From Korea with Love

You can take an authentic trip to Seoul any day of the week. Korea House BBQ will transport your senses to the heart of South Korea.

by Courtney Dabney

Bulgogi at Korea House BBQ is available in beef, chicken or pork. If you like it spicy, they can add heat to any order..
LA Galbi

You love the flavor of Japanese food, and you’ve even developed a taste for Thai, but have you ever tried Korean food? Not likely. Because in our area, it is a rare treat. That is why I have been looking forward to trying Korea House BBQ on Bryant Irvin Road, just around the corner from Szechuan Chinese and the new Spec’s Superstore.

Owner Julie Hunter is introducing this little-known cuisine to Fort Worth. When you step into the restaurant, you instantly find yourself in an authentic Korean restaurant like you would find anywhere in Seoul. A television in the background is tuned in to a Tae Kwon Do tournament. The casual interior is lightly decorated with Korean mementos, posters and festive wall hangings. The space is separated with wicker screening and painted a soothing pale green.

Some of the tables have authentic inset grills so you can cook your own barbecue. Each table is presented with a typical plastic box of cutlery to choose from as well, including stainless steel chopsticks.

For a starter, we tried the Pajeon, which is the Korean equivalent of Japanese Okonomiyaki. The savory pancake was more than enough to share. It was filled with tender and plentiful purple squid tentacles and had a crispy edge, fresh from the pan. It was served with a vinegar-based sauce for dipping.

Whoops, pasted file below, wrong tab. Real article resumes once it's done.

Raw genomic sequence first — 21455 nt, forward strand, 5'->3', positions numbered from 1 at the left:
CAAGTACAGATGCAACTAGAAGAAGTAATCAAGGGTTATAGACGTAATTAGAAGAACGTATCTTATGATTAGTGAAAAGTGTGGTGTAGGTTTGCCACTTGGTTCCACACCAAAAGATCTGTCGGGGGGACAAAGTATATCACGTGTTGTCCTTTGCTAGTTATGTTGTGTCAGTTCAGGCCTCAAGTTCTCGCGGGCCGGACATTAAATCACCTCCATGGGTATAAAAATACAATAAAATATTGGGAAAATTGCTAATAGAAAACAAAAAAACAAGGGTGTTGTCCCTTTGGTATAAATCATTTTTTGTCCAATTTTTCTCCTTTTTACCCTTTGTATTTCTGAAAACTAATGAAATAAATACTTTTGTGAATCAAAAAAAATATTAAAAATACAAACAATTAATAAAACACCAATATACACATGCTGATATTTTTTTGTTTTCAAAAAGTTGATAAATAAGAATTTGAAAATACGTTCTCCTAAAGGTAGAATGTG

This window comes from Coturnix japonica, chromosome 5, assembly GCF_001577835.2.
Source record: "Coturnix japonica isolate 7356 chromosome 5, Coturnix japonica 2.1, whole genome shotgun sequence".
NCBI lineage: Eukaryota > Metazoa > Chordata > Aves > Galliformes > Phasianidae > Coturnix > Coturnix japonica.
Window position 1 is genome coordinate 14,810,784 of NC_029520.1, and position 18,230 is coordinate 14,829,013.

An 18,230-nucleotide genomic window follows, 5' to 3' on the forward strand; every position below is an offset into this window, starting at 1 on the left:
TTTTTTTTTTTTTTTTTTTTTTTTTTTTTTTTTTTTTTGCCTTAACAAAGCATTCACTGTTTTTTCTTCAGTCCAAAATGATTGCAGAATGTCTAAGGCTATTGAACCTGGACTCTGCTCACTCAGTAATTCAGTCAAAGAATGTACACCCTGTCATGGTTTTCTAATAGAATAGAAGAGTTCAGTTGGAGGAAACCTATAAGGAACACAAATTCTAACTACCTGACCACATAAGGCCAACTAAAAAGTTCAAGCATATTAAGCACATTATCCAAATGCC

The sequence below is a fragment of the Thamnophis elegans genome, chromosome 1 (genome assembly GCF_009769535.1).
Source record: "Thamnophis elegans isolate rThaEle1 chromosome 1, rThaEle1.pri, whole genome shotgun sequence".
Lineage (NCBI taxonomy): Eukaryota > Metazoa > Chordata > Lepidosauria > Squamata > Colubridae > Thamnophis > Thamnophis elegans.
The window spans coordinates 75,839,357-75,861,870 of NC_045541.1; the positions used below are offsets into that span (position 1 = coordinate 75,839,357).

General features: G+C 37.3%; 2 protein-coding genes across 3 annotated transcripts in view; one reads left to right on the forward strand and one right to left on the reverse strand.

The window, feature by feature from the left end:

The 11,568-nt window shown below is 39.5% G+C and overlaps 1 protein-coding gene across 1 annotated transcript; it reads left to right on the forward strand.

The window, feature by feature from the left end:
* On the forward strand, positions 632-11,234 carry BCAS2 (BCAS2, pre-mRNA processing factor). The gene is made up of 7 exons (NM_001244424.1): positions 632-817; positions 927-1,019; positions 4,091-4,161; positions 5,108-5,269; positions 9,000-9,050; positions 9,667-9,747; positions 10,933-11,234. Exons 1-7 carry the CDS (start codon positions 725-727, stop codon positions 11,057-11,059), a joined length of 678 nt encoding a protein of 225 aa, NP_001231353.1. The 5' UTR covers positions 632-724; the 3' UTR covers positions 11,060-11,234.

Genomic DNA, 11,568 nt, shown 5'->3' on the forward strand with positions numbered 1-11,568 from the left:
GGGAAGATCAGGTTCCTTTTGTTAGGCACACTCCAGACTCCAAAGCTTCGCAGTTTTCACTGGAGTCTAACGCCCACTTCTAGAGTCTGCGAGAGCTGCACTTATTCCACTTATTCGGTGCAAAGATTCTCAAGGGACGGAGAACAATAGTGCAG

The most fascinating part of any meal here is the array of side dishes that accompany it. These condiments change, and the variety is awesome. At first glance, a tossed salad looked terrifying with tons of red pepper in the dressing. It was much milder than expected, and the dressing is the owner’s recipe. It was simply amazing with a strong flavor of sesame oil. In fact, sesame oil and red pepper are some of the tell-tale flavors that distinguish Korean food. Fermented dishes are also common in Korean cuisine. Other condiments included: traditional cabbage-based kim chi, fermented crunchy bean sprouts, cucumbers, and radishes, along with mild fish cakes and my personal favorite, a dried squid dish with an amazing velvety texture and surprising sweetness.

The soup dishes looked great, and the casserole dishes are not your standard fare with ingredients like beef intestine, goat meat, and pork back bone, for the more adventurous Western palates. We went for two classic Korean BBQ staples: first, the LA Galbi ($15.95) which are grilled beef short ribs. They are seasoned with light sesame oil and pack plenty of fat for flavor, with a distinct sweetness from the glaze. Julie assured me that the pricier cuts of Galbi, which are served at the self-cooking tables, are even more flavorful. I plan to go back soon to try them out.

The Bulgogi is available in beef, chicken or pork. On this visit, we sampled the Pork Bulgogi ($14.95) and were very impressed. The reddish hue had us tearing up in anticipation, but it was really mild. If you are in the mood for spice, they would be happy to turn up the heat on any order, just ask. The texture was melt-in-your-mouth tender, and we couldn’t get enough. 

The lunch menu is also very affordably priced, and the service is quick. So the next time you are tempted to drive through Chick-Fil-A (once again), remember that just across the street, interesting flavors and culinary adventures await at Korea House BBQ.

Located at: 4750 Bryant Irvin Road #842
For reservations call: 817.370.0685
Open: 7 days a week 11 a.m. – 10 p.m.